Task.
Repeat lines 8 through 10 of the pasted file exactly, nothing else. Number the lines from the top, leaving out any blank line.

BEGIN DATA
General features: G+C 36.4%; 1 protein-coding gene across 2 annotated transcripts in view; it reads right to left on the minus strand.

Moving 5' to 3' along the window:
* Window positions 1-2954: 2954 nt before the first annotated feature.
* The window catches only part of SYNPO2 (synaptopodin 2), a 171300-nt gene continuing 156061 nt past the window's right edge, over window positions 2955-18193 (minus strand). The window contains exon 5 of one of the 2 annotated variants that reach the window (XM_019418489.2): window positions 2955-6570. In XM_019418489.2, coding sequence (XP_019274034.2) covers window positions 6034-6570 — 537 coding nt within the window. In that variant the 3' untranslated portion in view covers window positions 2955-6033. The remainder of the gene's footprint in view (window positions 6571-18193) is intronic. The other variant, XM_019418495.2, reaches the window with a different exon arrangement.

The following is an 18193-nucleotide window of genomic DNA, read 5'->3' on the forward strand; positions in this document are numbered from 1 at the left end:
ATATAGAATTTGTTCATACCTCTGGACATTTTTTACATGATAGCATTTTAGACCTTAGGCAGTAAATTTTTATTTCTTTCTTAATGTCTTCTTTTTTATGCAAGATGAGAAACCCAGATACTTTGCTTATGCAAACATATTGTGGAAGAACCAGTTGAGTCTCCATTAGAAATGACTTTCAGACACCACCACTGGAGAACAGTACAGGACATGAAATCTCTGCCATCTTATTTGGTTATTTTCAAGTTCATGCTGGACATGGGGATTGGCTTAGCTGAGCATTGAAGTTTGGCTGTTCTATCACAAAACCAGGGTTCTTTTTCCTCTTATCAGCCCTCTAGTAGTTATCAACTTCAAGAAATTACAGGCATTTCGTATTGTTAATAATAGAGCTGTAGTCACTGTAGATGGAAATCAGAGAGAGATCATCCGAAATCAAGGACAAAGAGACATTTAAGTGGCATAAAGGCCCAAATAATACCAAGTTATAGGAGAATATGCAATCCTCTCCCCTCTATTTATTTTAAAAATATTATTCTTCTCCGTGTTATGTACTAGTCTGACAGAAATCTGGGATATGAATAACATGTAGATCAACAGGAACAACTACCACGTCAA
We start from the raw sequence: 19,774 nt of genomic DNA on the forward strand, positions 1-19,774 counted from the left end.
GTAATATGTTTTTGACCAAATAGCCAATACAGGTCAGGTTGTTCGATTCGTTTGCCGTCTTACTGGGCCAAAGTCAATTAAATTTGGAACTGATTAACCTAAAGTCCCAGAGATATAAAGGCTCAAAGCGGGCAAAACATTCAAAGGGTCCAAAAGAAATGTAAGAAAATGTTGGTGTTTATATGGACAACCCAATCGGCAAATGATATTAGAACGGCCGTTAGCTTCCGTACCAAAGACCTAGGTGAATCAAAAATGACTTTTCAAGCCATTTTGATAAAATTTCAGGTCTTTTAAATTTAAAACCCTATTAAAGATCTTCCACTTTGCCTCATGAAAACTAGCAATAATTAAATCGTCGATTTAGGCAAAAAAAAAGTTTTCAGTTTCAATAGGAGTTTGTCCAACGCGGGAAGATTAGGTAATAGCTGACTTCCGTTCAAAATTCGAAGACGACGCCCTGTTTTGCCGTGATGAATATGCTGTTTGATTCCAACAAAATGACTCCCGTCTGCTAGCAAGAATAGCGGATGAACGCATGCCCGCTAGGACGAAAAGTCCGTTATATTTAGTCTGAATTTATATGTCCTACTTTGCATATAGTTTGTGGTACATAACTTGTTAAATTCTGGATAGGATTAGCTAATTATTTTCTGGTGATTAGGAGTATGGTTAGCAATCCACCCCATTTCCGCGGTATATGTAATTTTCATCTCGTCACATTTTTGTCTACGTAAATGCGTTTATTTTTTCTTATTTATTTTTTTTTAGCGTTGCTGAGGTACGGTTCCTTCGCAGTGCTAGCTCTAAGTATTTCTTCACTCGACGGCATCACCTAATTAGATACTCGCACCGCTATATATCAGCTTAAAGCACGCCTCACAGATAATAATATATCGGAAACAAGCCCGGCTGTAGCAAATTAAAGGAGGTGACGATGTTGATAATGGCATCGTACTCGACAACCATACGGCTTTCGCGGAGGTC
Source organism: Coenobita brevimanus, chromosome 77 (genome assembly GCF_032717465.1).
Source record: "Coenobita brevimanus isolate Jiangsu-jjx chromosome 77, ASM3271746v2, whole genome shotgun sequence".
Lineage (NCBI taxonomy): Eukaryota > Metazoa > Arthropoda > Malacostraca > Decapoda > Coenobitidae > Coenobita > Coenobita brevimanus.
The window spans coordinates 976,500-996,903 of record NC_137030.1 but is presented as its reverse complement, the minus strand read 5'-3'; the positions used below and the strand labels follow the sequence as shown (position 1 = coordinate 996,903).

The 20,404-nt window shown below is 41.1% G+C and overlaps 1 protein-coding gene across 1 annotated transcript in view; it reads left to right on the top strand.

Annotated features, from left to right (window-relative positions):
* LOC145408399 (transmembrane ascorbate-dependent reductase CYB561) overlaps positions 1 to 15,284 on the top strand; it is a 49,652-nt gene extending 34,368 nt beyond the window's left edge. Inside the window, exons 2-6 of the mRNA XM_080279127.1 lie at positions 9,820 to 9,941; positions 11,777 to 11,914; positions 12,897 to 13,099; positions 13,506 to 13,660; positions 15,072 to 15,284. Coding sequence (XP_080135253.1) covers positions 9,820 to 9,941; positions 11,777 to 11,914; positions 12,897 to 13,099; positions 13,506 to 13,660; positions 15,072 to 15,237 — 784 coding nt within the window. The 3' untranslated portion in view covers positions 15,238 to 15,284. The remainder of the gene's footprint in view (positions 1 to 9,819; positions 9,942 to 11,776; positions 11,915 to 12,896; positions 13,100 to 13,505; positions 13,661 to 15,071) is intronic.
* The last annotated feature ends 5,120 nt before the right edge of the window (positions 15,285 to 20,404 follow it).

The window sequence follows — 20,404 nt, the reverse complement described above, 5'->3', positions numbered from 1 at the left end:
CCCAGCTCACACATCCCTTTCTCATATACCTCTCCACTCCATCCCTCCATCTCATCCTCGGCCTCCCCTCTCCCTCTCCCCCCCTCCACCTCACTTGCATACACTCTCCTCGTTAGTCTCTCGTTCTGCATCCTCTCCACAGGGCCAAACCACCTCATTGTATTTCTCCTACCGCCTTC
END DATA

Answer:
GTAATATGTTTTTGACCAAATAGCCAATACAGGTCAGGTTGTTCGATTCGTTTGCCGTCTTACTGGGCCAAAGTCAATTAAATTTGGAACTGATTAACCTAAAGTCCCAGAGATATAAAGGCTCAAAGCGGGCAAAACATTCAAAGGGTCCAAAAGAAATGTAAGAAAATGTTGGTGTTTATATGGACAACCCAATCGGCAAATGATATTAGAACGGCCGTTAGCTTCCGTACCAAAGACCTAGGTGAATCAAAAATGACTTTTCAAGCCATTTTGATAAAATTTCAGGTCTTTTAAATTTAAAACCCTATTAAAGATCTTCCACTTTGCCTCATGAAAACTAGCAATAATTAAATCGTCGATTTAGGCAAAAAAAAAGTTTTCAGTTTCAATAGGAGTTTGTCCAACGCGGGAAGATTAGGTAATAGCTGACTTCCGTTCAAAATTCGAAGACGACGCCCTGTTTTGCCGTGATGAATATGCTGTTTGATTCCAACAAAATGACTCCCGTCTGCTAGCAAGAATAGCGGATGAACGCATGCCCGCTAGGACGAAAAGTCCGTTATATTTAGTCTGAATTTATATGTCCTACTTTGCATATAGTTTGTGGTACATAACTTGTTAAATTCTGGATAGGATTAGCTAATTATTTTCTGGTGATTAGGAGTATGGTTAGCAATCCACCCCATTTCCGCGGTATATGTAATTTTCATCTCGTCACATTTTTGTCTACGTAAATGCGTTTATTTTTTCTTATTTATTTTTTTTTAGCGTTGCTGAGGTACGGTTCCTTCGCAGTGCTAGCTCTAAGTATTTCTTCACTCGACGGCATCACCTAATTAGATACTCGCACCGCTATATATCAGCTTAAAGCACGCCTCACAGATAATAATATATCGGAAACAAGCCCGGCTGTAGCAAATTAAAGGAGGTGACGATGTTGATAATGGCATCGTACTCGACAACCATACGGCTTTCGCGGAGGTC
Source organism: Coenobita brevimanus, chromosome 77 (genome assembly GCF_032717465.1).
Source record: "Coenobita brevimanus isolate Jiangsu-jjx chromosome 77, ASM3271746v2, whole genome shotgun sequence".